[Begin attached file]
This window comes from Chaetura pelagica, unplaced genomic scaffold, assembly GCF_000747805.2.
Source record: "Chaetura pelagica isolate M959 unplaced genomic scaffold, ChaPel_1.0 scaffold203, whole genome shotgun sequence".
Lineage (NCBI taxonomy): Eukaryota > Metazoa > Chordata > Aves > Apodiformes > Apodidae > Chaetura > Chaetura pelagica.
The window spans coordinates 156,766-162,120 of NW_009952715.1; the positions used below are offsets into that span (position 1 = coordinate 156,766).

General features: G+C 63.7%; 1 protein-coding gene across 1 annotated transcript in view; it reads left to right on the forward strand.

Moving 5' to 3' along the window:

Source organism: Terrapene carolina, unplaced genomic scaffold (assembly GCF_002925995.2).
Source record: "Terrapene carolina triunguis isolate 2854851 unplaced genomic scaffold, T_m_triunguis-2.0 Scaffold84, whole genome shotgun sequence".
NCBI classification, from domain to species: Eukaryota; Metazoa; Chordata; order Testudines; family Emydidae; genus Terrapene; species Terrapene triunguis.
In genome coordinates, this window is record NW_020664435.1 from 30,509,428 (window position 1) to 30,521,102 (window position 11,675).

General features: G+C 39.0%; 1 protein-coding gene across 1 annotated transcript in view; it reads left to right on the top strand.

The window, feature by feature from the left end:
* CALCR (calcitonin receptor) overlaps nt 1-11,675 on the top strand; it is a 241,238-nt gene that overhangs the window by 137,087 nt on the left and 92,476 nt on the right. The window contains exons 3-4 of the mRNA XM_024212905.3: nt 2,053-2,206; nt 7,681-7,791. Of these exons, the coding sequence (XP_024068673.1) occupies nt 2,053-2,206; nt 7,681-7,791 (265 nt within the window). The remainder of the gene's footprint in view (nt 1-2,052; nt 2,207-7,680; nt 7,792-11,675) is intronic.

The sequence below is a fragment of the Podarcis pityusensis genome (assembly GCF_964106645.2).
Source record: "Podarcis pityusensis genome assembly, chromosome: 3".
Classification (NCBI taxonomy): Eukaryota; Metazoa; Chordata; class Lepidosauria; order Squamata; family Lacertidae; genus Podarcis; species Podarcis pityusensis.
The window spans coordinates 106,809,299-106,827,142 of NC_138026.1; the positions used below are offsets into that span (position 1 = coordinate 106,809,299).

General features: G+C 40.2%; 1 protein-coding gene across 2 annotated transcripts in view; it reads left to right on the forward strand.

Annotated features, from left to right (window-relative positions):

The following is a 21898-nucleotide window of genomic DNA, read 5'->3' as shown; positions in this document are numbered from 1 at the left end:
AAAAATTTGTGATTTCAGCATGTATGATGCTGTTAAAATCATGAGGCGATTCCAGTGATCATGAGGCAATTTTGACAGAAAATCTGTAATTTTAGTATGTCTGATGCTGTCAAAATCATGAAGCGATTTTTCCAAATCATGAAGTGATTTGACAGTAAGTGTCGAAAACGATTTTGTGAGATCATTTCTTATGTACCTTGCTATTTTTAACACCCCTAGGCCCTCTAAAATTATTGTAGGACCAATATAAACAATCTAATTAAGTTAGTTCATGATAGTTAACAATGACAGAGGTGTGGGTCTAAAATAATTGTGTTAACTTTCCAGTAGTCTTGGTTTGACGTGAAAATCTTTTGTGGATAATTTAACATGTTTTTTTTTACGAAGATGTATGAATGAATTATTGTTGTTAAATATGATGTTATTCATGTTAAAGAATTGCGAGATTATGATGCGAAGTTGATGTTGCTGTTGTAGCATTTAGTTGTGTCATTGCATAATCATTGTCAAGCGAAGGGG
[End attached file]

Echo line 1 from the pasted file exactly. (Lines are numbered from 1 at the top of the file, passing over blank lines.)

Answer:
This window comes from Chaetura pelagica, unplaced genomic scaffold, assembly GCF_000747805.2.